Wednesday, April 18, 2007


"...The culture of thinly disguised nastiness [which we see in some religious communities] is also a more general feature of public life. We say we want politicians to admit errors and apologize (Des Browne being a recent example). But when they do so, we say they are weak and unfit for office – and we do so with little sense of irony or self-knowing. In the process any possibility of achieving common truthfulness is lost. Disagreement is an unavoidable part of human development. Argument is a good thing. Suspicion towards power is vital. But without a sense that we are held in love these things lose a sense of proportion and can spill over into contempt or even hatred."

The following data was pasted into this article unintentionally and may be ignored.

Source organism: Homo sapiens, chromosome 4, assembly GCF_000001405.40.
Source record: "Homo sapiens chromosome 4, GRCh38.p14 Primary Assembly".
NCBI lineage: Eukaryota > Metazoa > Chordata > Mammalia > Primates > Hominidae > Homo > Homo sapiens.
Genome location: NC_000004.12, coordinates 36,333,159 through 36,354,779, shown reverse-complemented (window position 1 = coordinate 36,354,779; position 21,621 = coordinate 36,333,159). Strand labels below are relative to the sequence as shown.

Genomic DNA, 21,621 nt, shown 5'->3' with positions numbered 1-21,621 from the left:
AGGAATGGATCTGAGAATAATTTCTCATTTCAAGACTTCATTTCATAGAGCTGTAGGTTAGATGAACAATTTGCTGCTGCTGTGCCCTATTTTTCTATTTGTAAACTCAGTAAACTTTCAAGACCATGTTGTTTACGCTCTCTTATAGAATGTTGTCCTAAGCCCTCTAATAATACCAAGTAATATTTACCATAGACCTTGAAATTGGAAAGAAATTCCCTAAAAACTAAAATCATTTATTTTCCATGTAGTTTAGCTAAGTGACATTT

See further: How these Christians hate one another.

(While I'm talking about apologies - please accept mine if you are annoyed by the intrusive 'pop ups' - iLead in particular - which seem to occur when visiting this site. They are planted by my stat counter, I think. I'll see if I can find another at some point)

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